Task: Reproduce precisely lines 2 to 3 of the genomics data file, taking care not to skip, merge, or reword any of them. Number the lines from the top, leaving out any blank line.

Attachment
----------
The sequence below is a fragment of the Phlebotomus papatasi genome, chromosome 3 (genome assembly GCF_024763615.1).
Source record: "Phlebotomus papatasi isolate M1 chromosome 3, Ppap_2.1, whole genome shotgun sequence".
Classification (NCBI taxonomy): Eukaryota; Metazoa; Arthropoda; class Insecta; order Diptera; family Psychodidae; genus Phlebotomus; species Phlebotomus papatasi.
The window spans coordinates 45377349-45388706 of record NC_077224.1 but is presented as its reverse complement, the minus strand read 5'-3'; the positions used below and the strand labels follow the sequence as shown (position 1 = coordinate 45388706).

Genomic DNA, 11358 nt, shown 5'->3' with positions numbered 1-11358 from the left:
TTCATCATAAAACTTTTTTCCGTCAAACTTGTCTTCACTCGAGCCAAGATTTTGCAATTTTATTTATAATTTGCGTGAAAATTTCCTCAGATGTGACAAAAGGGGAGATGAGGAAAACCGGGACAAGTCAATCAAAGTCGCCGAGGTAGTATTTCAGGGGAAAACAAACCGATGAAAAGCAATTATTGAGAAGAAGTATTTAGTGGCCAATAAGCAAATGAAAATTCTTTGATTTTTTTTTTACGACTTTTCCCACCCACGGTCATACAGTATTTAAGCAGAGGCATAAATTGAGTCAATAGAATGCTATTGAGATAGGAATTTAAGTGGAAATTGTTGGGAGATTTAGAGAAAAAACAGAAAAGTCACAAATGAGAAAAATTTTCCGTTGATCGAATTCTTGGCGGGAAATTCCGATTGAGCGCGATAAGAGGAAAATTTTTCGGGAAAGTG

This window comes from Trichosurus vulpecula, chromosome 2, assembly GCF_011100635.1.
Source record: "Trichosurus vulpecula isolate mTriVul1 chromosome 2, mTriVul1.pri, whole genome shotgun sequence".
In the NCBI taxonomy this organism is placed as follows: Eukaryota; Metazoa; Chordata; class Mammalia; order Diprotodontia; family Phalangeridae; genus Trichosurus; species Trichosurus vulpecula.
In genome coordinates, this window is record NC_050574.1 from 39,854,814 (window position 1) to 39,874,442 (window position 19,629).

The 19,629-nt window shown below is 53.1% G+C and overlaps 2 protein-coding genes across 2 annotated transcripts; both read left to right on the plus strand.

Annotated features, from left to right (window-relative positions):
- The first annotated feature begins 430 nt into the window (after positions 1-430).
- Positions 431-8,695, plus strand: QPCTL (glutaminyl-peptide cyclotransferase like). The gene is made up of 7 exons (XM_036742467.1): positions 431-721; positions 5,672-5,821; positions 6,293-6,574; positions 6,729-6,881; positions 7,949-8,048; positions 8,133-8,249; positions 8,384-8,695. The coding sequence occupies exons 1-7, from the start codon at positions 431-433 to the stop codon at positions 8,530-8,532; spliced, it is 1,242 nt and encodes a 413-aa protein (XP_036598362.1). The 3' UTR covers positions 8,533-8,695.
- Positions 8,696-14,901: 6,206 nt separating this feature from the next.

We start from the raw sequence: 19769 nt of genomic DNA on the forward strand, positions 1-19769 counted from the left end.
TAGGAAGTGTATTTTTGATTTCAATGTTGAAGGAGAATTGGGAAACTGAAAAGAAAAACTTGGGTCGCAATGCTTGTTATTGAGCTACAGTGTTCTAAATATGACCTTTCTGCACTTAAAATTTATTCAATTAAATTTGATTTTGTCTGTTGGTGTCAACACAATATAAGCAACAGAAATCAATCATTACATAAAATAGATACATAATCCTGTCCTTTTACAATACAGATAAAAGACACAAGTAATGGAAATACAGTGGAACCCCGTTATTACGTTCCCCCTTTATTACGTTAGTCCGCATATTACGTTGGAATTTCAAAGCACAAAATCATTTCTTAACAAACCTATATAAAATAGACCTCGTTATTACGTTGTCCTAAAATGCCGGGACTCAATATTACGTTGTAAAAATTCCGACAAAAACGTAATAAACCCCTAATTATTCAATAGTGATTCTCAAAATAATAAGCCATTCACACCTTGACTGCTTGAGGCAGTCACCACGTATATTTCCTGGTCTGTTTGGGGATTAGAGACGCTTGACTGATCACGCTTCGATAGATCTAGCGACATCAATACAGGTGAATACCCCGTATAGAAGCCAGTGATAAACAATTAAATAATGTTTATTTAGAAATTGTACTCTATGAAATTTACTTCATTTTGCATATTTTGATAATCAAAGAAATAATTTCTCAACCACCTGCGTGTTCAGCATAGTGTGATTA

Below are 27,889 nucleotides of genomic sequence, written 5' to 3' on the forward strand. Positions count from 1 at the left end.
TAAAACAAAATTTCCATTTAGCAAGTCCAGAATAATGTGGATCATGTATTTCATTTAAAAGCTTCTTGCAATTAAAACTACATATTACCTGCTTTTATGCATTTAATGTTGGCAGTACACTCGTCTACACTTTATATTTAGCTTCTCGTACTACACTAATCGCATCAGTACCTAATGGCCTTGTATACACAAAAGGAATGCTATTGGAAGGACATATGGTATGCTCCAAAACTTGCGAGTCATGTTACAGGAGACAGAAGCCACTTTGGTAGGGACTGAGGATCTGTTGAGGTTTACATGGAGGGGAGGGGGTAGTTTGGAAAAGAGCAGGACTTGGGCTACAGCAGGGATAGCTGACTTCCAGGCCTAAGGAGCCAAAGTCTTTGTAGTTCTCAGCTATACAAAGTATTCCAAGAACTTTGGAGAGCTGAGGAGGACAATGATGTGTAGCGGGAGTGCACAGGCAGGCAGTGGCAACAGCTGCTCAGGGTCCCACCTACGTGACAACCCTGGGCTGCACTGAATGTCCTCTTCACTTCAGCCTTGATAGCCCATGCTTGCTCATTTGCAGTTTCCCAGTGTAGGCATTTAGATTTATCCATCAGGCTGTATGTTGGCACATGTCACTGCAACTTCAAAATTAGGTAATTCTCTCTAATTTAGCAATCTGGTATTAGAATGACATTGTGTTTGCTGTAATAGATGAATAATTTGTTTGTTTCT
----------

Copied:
Source record: "Phlebotomus papatasi isolate M1 chromosome 3, Ppap_2.1, whole genome shotgun sequence".
Classification (NCBI taxonomy): Eukaryota; Metazoa; Arthropoda; class Insecta; order Diptera; family Psychodidae; genus Phlebotomus; species Phlebotomus papatasi.